One of the most remarkable declarations of faith in God is tucked away in a Bible story I loved as a child. This story has everything a good story needs … an exotic setting, a proud king, vindictive ‘baddies’, plenty of danger and—of course—courageous heroes. To set the scene, let’s step back in time (about 2,500 years or so) onto the Babylonian plains.
We had seen the statue from afar, glinting in the sun. Yet only now, standing at its base, can I gauge its true size. The gold-plated statue towers over us, a monument to Babylon’s wealth and King Nebuchadnezzar’s power. Yet when I look at it, I see something else—a defiance of God. Hadn’t the king experienced Adonai’s power for himself when Daniel interpreted his dream? Hadn’t he bowed down and called Adonai ‘God of gods and Lord of kings’? How quickly his heart has turned, his pride unable to bear the truth that he is but the head of a temporary kingdom and that all the kingdoms of the earth will one day shatter under the mighty hand of God.
My breath catches at the first sound of the drums, their slow beat reverberating through me like a death march. The strident horns join in, then the pipes and strings wail out their complicity. There is nothing beautiful about the music. It is a cacophony of chaos, urgent and demanding. Around me men are dropping to their knees, foreheads to the ground, paying homage to the king’s lofty idol. A tendril of fear wraps around me. My gaze shifts from the prostrate figures to the large furnace built into the hill. Slaves work the bellows, urging the flames higher and wilder, as if the fire dances to the music’s madness. The acrid smoke carries to me on the wind. My eyes sting with tears. I don’t want to die today, Adonai. Please.
I drag my gaze away from the macabre kiln of death and look around for my friends. Like me they are both still standing. Shadrach stares ahead unwaveringly, jaw clenched in determination. Abednego has closed his eyes, his mouth moving in silent prayer. We know what Nebuchadnezzar has decreed—bow to the statue—and what disobedience will cost us—death in the flames—but above all we know Adonai’s commands. You shall have no other gods before me. You shall not bow down to them or worship them.
In obedience to our Heavenly King, we stand and await the wrath of the earthly.
It’s not long before the vindictive baddies run to the king and tell him that the three Israelite men are refusing to bow to his statue. Enraged, Nebuchadnezzar summons them and gives them one last chance to comply. He again threatens death by fire, adding, “Then what god will be able to rescue you from my hand?”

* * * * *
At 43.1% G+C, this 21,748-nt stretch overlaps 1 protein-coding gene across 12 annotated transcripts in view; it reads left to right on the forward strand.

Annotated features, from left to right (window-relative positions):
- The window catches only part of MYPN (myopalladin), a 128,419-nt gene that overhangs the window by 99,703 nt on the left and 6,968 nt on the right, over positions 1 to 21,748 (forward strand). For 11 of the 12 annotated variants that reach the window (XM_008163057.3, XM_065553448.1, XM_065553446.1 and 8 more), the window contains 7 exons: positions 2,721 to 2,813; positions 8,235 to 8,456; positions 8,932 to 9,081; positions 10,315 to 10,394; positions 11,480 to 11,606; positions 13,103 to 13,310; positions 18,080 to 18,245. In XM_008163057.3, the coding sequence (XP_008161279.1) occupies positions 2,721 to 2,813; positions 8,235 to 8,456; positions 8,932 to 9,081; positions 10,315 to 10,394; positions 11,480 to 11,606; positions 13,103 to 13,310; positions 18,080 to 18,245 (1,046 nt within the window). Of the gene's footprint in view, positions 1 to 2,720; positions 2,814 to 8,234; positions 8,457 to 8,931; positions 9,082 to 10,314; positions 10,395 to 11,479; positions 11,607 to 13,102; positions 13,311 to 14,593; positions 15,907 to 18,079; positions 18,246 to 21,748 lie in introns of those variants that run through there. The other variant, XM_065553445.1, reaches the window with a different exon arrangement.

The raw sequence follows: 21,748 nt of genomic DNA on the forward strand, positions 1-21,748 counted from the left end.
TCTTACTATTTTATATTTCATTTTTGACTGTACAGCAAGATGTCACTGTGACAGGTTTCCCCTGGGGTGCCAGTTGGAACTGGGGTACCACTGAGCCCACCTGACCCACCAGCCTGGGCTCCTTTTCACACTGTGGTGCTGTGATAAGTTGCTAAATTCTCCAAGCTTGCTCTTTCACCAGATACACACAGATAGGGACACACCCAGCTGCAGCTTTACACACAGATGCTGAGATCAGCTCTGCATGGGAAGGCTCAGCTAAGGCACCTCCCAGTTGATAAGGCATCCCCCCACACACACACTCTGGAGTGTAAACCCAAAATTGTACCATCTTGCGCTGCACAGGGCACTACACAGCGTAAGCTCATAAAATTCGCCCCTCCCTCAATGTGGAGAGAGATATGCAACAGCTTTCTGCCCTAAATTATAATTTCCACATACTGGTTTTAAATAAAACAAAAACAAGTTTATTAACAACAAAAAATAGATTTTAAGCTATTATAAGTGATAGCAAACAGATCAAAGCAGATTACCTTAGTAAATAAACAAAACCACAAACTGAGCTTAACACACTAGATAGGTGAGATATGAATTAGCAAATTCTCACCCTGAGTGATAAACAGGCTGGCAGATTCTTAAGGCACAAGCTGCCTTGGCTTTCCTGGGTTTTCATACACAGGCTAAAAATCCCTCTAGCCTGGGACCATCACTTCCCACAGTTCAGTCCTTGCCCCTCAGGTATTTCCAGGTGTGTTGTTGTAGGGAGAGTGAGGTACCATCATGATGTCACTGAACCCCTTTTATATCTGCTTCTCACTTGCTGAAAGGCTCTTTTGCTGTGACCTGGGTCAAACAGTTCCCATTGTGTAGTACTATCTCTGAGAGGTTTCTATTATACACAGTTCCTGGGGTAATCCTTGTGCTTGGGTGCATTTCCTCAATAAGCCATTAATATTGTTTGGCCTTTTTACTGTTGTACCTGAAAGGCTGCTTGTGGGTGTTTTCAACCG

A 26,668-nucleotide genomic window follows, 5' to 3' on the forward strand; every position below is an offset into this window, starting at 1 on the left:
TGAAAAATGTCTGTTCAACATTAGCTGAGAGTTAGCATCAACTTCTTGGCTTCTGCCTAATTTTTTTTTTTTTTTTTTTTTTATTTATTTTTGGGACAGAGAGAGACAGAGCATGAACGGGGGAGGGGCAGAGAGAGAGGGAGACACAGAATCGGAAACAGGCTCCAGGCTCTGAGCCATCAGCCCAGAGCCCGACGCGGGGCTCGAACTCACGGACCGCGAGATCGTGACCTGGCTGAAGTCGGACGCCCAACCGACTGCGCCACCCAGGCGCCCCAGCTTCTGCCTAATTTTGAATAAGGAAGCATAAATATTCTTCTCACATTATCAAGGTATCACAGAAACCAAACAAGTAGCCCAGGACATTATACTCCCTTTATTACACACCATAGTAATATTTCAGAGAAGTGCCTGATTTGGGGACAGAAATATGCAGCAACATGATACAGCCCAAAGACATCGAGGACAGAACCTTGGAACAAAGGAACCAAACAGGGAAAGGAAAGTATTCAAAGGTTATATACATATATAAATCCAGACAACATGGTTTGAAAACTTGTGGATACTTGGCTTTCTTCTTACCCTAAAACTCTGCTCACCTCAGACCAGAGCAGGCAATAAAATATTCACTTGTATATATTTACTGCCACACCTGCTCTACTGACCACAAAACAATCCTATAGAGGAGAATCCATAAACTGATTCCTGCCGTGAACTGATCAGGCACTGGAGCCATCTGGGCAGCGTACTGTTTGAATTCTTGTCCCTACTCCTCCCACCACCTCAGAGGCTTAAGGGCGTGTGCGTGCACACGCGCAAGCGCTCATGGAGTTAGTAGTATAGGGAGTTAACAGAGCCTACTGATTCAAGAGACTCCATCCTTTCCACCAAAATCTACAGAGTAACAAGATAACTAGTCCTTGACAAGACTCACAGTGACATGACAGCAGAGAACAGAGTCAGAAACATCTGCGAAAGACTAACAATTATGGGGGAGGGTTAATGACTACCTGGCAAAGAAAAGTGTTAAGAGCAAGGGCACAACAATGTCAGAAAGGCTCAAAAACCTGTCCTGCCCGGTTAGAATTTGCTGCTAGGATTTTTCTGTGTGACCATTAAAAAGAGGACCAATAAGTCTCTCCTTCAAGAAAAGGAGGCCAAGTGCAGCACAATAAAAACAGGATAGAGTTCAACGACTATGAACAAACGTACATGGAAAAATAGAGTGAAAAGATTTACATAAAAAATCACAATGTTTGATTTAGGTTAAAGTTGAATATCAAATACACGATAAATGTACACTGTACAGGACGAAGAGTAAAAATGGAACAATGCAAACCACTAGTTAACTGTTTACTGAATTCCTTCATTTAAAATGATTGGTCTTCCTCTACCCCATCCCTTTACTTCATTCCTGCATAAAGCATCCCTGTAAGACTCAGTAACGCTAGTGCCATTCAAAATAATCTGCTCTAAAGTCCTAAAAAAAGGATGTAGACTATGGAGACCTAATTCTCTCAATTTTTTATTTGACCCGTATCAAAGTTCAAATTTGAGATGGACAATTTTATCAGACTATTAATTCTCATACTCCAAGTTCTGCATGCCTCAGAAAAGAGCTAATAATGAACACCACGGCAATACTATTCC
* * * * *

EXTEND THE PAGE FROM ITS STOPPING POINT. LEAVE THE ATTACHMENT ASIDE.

And now comes the remarkable declaration of faith and trust in God:
If we are thrown into the blazing furnace, the God we serve is able to deliver us from it, and he will deliver us from Your Majesty’s hand. But even if he does not, we want you to know, Your Majesty, that we will not serve your gods or worship the image of gold you have set up (Daniel 3:17-18).
This incredible verse shows that these faithful Israelites knew that God was both powerful and wise:
- the God we serve is able… They trusted in God’s complete power, even over the flaming forces of nature and the will of the most important man on earth.
- and he will deliver us… their powerful God was also a personal God – they had faith that he would intervene for them.
- but even if he does not … they trusted in God’s power but also in his wisdom. They surrendered themselves into God’s hands. Whether they lived or died, they believed he knew best.
I haven’t had to deal with angry kings and fiery furnaces but I have faced some extremely disappointing situations lately. Perhaps this is why the courage and faith of these ancient heroes speak to me. Like them, I have to decide whether to trust God. Do I believe he is all-powerful and cares enough to intervene personally in my situation? Do I believe he is wise and that whatever happens I can trust him with my life and the lives of those I love?
Power and Wisdom. If we focus only on God’s power, we may not understand why sometimes things don’t go the way we had hoped and prayed. This could lead to anger and disillusionment with God and maybe even a loss of faith. But if we focus only on God’s wisdom, we may fail to believe God is powerful, and therefore fall into apathy and a lack of prayer.
Friend, take a moment to consider if your own faith lacks one of these dimensions and just where you need to experience God’s power and wisdom in your life.
Great is our Lord, and abundant in power; his understanding is beyond measure (Psalm 147:5 ESV).
Read the full account of Shadrach, Meshach and Abednego in Daniel 3.
Rosebank Union Church is doing a study series on Daniel. Catch ‘Clash of Kingdoms’ on RUC’s YouTube Channel.